Major Pieces from the Hotz Collection of African Art to Be Sold at Christie's in Paris
Date: 24 Apr 2011 | | Views: 3303
PARIS - Christie's African Art department announced the sale of major pieces from the Dennis Hotz Collection. The 25 works of art are expected to fetch together between ˆ 1.5 and 2.2 million euros. Amongst the highlights, the collection includes the iconic Ratton Kota-Ndassa figure, a Dan mask formerly in the collection of Hubert Goldet, a Songye Kifwebe mask, a Dogon female figure, of the Tomo-ka style, formerly in the Solvit Collection (published Leloup, Dogon ).
Over the past 30 years Dennis Hotz has formed an outstanding collection of Tribal art, distinguished by a sophisticated sensibility and built with a passion for the vitality of great sculpture.
The collection is displayed in a deliberate discourse alongside a collection of 20th-century Modern and Contemporary art from Picasso, Dubuffet, Soulages, César and Arman.
The genesis of the Tribal art collection was in 1983 when Hotz attended the Sadruddin Aga Khan’s sale of Tribal art in London. He was profoundly struck by the sale’s display of the diversity and artistic range of African art and he was moved to develop his own private collection of important Tribal works of art.
Several works of art from Hotz’s collection of African art originated in early collections that were highly influential in the development of 20th-century art. The keystone work of the collection, a masterpiece by a Kota artist of the 19th century, has an illustrious history, having been associated with some of the most famous collections of African art. The figure was part of Charles Ratton’s collection, perhaps as early as the 1940s. After Paul Guillaume in the 1930s, Charles Ratton was the most famous and influential Parisian dealers in African art over the course of some fifty years. A true tastemaker, he also developed exhibitions on Surrealist art in the 1930s, for example; the artists of this movement being his friends and clientele. The Kota was featured in Alain Resnais’s ground-breaking film Les statues meurent aussi (1951–53). Finally, it was part of Hubert Goldet’s important collection which was sold in Paris in 2001. Goldet, one of the greatest Parisian collectors of African art, acquired the work from Ratton.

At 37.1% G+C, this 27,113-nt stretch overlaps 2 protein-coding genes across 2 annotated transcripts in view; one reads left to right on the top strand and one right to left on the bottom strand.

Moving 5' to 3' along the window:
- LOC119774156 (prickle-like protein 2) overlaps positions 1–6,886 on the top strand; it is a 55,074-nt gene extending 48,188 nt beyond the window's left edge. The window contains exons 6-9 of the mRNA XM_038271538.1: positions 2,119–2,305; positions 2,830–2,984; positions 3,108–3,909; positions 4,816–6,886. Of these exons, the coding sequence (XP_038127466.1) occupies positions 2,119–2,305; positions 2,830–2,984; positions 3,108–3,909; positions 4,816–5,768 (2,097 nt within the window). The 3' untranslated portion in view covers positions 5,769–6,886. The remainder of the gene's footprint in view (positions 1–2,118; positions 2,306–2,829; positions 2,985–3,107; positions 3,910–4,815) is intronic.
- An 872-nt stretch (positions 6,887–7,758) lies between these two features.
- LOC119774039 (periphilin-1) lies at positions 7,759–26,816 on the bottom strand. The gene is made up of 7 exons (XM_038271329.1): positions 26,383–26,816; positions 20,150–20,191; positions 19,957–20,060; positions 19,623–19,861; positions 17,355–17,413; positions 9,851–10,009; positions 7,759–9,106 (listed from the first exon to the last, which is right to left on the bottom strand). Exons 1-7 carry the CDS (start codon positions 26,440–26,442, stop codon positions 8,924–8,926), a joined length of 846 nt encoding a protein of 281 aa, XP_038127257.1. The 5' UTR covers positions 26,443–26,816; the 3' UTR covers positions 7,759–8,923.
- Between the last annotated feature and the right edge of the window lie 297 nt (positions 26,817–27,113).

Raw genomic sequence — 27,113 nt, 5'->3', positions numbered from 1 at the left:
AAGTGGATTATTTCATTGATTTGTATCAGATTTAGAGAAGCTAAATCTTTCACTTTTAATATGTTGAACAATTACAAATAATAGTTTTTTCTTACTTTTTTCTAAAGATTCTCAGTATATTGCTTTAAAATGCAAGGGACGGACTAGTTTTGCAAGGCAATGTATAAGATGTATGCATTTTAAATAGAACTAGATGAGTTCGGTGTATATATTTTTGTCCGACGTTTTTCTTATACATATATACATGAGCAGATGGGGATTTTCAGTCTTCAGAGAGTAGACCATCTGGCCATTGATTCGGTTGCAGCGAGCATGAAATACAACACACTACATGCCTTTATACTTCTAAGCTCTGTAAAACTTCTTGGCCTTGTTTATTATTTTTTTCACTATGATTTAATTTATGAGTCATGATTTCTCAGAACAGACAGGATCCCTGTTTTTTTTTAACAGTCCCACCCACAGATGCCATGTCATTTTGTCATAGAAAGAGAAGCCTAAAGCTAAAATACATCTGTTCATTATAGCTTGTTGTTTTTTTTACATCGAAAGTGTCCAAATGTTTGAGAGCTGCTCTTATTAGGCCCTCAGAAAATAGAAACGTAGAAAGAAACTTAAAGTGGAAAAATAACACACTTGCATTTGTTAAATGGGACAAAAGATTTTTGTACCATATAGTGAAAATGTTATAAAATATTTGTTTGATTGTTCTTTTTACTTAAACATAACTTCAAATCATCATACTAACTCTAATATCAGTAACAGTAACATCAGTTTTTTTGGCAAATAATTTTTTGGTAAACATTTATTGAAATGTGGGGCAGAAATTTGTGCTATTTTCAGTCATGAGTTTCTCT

At the same time, Hotz acquired a Dan mask, also from the Goldet Collection, that is hauntingly beautiful through its plaintive expression and encrusted surface. This is a ‘tough’ and visually challenging piece: it is a characteristic of Hotz’s later selections in both paintings and Tribal art that he eschews what is too easy on the eye. The Goldet Dan Mask (estimate: ˆ150,000-200,000) relates closely to an ancient mask collected on La mission Labouret of 1936, now the in the collection of the Musée du Quai Branly.
A Songye Kifwebe mask –one of the most classic and recognizable masks in the African art canon – demonstrates Hotz’s sophisticated taste. The mask is an exceptional example of its type and one of a very small corpus of masks by a master Songye artist. The mask is estimated at 200,000-300,000 euros.
Amongst the top lots is a Dogon figure (estimate 120,000 and 180,000 euros - coming from former Solvit collection, Paris. It reveals a very modern vocabulary combining sensual forms in counterpoint to an architectural angularity.
Auction: 14 June 2011
Exhibition: 10, 11 and 13 June 2011